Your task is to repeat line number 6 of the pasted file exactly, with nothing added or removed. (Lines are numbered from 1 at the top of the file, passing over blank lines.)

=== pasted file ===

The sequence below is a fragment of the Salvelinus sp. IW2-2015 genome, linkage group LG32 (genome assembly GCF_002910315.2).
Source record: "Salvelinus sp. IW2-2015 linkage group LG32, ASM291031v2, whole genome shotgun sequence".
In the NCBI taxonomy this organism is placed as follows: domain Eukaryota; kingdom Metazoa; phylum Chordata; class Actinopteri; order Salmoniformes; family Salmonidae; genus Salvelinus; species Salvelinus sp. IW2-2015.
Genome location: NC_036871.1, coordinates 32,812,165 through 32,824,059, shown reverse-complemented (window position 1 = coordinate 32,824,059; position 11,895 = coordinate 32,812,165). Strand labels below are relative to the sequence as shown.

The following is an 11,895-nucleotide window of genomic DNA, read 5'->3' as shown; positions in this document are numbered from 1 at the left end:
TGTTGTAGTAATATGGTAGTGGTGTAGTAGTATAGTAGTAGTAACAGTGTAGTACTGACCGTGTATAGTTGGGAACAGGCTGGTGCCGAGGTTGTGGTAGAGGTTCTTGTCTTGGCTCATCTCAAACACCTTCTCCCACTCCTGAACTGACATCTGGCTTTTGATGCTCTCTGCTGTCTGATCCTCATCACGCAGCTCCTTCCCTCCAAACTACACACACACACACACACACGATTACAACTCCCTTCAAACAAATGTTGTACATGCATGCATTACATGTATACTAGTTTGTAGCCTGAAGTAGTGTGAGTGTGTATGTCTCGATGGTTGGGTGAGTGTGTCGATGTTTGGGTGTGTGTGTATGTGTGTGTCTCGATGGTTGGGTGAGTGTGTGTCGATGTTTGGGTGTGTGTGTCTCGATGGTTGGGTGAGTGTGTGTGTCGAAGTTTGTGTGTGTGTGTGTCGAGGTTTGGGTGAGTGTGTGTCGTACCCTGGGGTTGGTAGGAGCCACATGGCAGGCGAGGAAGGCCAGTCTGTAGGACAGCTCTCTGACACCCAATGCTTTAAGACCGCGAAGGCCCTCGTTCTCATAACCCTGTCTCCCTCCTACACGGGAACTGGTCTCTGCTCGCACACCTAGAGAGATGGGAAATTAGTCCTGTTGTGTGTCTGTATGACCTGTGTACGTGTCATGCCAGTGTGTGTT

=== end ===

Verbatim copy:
TGTTGTAGTAATATGGTAGTGGTGTAGTAGTATAGTAGTAGTAACAGTGTAGTACTGACCGTGTATAGTTGGGAACAGGCTGGTGCCGAGGTTGTGGTAGAGGTTCTTGTCTTGGCTCATCTCAAACACCTTCTCCCACTCCTGAACTGACATCTGGCTTTTGATGCTCTCTGCTGTCTGATCCTCATCACGCAGCTCCTTCCCTCCAAACTACACACACACACACACACACGATTACAACTCCCTTCAAACAAATGTTGTACATGCATGCATTACATGTATACTAGTTTGTAGCCTGAAGTAGTGTGAGTGTGTATGTCTCGATGGTTGGGTGAGTGTGTCGATGTTTGGGTGTGTGTGTATGTGTGTGTCTCGATGGTTGGGTGAGTGTGTGTCGATGTTTGGGTGTGTGTGTCTCGATGGTTGGGTGAGTGTGTGTGTCGAAGTTTGTGTGTGTGTGTGTCGAGGTTTGGGTGAGTGTGTGTCGTACCCTGGGGTTGGTAGGAGCCACATGGCAGGCGAGGAAGGCCAGTCTGTAGGACAGCTCTCTGACACCCAATGCTTTAAGACCGCGAAGGCCCTCGTTCTCATAACCCTGTCTCCCTCCTACACGGGAACTGGTCTCTGCTCGCACACCTAGAGAGATGGGAAATTAGTCCTGTTGTGTGTCTGTATGACCTGTGTACGTGTCATGCCAGTGTGTGTT